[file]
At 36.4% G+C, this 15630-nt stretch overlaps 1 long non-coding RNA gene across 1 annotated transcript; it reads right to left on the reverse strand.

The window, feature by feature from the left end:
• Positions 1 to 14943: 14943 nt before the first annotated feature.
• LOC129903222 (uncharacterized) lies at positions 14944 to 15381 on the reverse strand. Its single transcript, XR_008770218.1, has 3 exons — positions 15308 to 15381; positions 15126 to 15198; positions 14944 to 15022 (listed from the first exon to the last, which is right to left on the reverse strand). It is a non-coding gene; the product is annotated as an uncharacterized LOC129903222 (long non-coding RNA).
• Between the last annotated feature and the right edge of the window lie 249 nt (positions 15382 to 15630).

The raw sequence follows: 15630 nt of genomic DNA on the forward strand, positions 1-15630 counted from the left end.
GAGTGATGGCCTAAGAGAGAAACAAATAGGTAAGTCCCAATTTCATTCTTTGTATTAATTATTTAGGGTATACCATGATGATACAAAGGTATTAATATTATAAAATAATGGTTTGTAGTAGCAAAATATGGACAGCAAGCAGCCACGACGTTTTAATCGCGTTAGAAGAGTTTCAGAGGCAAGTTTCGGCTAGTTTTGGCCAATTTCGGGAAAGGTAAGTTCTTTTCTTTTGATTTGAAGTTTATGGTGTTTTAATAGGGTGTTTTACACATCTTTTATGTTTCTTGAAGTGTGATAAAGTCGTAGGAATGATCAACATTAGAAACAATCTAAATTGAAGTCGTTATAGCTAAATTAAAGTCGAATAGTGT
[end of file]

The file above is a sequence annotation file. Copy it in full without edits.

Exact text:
At 36.4% G+C, this 15630-nt stretch overlaps 1 long non-coding RNA gene across 1 annotated transcript; it reads right to left on the reverse strand.

The window, feature by feature from the left end:
• Positions 1 to 14943: 14943 nt before the first annotated feature.
• LOC129903222 (uncharacterized) lies at positions 14944 to 15381 on the reverse strand. Its single transcript, XR_008770218.1, has 3 exons — positions 15308 to 15381; positions 15126 to 15198; positions 14944 to 15022 (listed from the first exon to the last, which is right to left on the reverse strand). It is a non-coding gene; the product is annotated as an uncharacterized LOC129903222 (long non-coding RNA).
• Between the last annotated feature and the right edge of the window lie 249 nt (positions 15382 to 15630).

The raw sequence follows: 15630 nt of genomic DNA on the forward strand, positions 1-15630 counted from the left end.
GAGTGATGGCCTAAGAGAGAAACAAATAGGTAAGTCCCAATTTCATTCTTTGTATTAATTATTTAGGGTATACCATGATGATACAAAGGTATTAATATTATAAAATAATGGTTTGTAGTAGCAAAATATGGACAGCAAGCAGCCACGACGTTTTAATCGCGTTAGAAGAGTTTCAGAGGCAAGTTTCGGCTAGTTTTGGCCAATTTCGGGAAAGGTAAGTTCTTTTCTTTTGATTTGAAGTTTATGGTGTTTTAATAGGGTGTTTTACACATCTTTTATGTTTCTTGAAGTGTGATAAAGTCGTAGGAATGATCAACATTAGAAACAATCTAAATTGAAGTCGTTATAGCTAAATTAAAGTCGAATAGTGT